The Goethe-Institut offers courses for children and teens through to adults. Students wanting beginner German lessons are well catered for, as are advanced students who are looking to take an international business course or the proficiency exam, and all courses have online options. They also run a wide range of cultural events, which anyone can join, allowing the community to experience German culture.
Sydney Language Solutions
If you want to learn a language, Sydney Language Solutions is your one-stop shop, offering a full range of Asian and European languages, from Hindi and Thai through to French and Spanish, both in face-to-face lessons and online.
As far as German is concerned, they offer a 20-hour German for Beginners course, kids classes, intermediate courses and online private tutoring.
University of Sydney
The university offers a wide range of German classes for Sydney residents and beyond. Their beginners courses are perfect for students who have no prior experience with Germany or its language and introduce not only the essential vocabulary and grammar but also tie this in with culture through food and festive events. Students can continue their learning by enrolling in level 2, level 3 and level 4 courses. Intermediate and advanced students also have access to a German grammar course with a focus on English and German grammar (syntax, morphology and putting theory into practice).
For students who want to make their university degree all about Germany and languages, the University of Sydney also houses the Department of Germanic Studies. Established in the 1850s, this department offers diploma, bachelor and masters level degrees in Germanic Studies, encompassing language as well as literature, culture, film, history and societal studies. Exchange programs are also available, allowing students to experience life and study in a German-speaking country.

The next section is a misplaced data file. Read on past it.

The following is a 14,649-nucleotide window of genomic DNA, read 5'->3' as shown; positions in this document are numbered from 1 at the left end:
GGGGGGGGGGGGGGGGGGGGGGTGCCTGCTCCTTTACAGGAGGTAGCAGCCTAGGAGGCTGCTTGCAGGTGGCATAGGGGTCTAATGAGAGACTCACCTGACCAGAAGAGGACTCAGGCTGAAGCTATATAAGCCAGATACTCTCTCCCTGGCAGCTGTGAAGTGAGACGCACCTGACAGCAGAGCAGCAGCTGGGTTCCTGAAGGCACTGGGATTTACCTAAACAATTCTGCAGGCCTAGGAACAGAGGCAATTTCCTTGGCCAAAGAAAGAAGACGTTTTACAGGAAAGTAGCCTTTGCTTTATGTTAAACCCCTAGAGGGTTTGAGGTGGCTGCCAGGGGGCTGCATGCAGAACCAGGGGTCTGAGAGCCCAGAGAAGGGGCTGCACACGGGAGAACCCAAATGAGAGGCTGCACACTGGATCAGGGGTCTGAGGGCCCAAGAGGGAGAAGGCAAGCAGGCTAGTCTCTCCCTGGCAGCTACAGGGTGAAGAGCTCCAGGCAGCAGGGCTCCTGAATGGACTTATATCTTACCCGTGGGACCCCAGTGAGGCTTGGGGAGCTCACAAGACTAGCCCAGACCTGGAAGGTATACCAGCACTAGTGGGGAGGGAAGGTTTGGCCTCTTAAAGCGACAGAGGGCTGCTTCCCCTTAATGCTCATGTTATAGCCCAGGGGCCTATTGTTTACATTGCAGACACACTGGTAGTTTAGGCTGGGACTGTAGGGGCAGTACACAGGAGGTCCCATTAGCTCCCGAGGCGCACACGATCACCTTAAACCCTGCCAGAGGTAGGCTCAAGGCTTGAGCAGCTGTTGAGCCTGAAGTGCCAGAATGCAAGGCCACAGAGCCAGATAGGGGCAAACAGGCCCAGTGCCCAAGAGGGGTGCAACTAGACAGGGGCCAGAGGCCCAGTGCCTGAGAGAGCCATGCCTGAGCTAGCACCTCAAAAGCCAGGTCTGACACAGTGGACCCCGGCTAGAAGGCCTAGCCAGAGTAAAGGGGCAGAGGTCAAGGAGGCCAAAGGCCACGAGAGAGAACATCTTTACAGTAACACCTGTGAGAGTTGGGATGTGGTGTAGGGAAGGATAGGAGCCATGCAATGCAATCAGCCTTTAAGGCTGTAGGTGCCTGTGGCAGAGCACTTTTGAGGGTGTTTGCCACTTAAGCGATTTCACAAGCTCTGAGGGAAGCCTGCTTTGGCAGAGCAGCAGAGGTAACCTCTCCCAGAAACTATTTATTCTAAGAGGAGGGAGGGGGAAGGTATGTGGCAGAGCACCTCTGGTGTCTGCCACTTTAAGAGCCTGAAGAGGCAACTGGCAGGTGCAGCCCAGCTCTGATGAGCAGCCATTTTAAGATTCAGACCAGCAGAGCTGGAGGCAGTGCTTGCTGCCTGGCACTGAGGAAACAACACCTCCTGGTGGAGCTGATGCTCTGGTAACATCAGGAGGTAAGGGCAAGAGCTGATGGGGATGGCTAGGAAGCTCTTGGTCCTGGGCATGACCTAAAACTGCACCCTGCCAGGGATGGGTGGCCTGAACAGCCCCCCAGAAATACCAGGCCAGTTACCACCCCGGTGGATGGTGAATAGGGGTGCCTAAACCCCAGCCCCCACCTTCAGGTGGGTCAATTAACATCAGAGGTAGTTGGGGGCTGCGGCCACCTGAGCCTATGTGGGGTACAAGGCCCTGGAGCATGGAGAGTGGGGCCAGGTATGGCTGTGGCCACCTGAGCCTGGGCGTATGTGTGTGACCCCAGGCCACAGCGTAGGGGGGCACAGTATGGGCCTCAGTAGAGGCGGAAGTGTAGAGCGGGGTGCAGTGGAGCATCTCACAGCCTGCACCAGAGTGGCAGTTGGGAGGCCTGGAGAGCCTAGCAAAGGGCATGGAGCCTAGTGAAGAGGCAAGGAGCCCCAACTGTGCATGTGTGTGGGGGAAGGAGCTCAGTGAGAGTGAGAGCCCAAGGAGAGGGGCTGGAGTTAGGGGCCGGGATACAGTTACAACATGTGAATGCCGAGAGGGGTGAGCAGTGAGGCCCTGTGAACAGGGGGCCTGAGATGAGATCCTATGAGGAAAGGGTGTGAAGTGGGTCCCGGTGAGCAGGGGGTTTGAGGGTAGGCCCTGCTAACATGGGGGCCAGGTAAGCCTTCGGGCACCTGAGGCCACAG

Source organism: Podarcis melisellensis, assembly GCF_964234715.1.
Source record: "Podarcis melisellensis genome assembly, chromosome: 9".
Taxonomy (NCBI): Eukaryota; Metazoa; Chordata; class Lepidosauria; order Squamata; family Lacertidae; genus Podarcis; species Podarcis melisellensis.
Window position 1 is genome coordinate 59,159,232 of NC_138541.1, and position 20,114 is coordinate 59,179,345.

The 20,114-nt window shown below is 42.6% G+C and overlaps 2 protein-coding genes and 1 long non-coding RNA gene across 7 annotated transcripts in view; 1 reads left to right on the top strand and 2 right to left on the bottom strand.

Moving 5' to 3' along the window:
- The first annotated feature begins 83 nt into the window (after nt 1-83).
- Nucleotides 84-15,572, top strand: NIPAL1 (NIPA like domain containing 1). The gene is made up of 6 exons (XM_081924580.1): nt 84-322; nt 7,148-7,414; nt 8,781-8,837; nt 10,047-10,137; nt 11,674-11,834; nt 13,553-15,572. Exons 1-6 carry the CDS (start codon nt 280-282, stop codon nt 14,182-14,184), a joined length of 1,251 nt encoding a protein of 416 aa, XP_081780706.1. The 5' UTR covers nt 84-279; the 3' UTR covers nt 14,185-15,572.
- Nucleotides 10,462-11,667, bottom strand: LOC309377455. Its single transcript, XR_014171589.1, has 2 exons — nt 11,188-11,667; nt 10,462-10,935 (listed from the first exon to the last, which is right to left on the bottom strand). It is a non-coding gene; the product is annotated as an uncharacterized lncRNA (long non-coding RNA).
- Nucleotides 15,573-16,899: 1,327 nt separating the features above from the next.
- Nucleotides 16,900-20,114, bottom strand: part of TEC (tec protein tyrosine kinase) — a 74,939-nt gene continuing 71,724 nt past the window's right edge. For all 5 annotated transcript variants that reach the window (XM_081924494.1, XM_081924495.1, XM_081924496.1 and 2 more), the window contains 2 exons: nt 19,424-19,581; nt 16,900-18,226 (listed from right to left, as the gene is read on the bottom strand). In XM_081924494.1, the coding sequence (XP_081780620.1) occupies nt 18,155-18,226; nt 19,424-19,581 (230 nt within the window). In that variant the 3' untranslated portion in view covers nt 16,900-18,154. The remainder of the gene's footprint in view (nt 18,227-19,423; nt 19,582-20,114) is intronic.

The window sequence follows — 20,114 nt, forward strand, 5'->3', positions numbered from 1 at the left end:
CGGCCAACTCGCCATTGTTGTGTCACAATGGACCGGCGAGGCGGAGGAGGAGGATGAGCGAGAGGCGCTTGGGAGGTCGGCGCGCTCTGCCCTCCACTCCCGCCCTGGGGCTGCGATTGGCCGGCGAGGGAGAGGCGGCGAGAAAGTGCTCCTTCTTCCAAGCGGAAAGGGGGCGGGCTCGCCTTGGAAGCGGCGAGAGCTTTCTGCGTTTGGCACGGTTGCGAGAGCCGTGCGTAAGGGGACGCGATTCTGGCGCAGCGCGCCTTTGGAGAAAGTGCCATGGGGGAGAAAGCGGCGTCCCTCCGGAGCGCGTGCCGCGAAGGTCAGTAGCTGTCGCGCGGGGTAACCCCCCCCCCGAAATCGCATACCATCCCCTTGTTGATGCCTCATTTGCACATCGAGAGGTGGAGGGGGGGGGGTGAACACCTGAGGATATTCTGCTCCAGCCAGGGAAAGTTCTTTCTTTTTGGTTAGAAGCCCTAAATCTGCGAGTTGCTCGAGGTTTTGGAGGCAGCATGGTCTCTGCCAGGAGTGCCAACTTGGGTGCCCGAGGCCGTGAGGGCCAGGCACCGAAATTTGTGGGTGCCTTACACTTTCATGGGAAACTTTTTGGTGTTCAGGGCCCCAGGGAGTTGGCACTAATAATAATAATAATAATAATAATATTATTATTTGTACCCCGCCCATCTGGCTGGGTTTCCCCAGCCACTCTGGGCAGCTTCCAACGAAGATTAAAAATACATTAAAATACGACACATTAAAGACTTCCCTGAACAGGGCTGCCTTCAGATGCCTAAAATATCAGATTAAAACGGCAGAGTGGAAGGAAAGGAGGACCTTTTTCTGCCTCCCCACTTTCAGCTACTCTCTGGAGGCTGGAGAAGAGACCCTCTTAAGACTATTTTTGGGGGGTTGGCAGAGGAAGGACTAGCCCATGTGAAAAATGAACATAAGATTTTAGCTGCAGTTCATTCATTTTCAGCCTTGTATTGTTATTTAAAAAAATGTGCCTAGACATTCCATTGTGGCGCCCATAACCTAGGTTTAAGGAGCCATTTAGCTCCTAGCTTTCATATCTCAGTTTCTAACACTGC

Learning with a German Tutor
If you don't want to enrol in a formal German course, you may prefer to engage a private German tutor. For students who are enrolled in formal classes or a degree level course, a private tutor is also a good option to gain extra speaking experience, fine-tune your grammar or communication skills or prepare for your upcoming proficiency exam.
Susanne German Tutoring
Susanne Richter holds a Magister Artium in German as a Foreign Language and Spanish Studies, and has been teaching German at the University of Sydney and in various high schools for over a decade. She now offers online course programs and private one-on-one tutoring from her bases in Sydney and Berlin. Her mission is to help you fall in love with learning languages.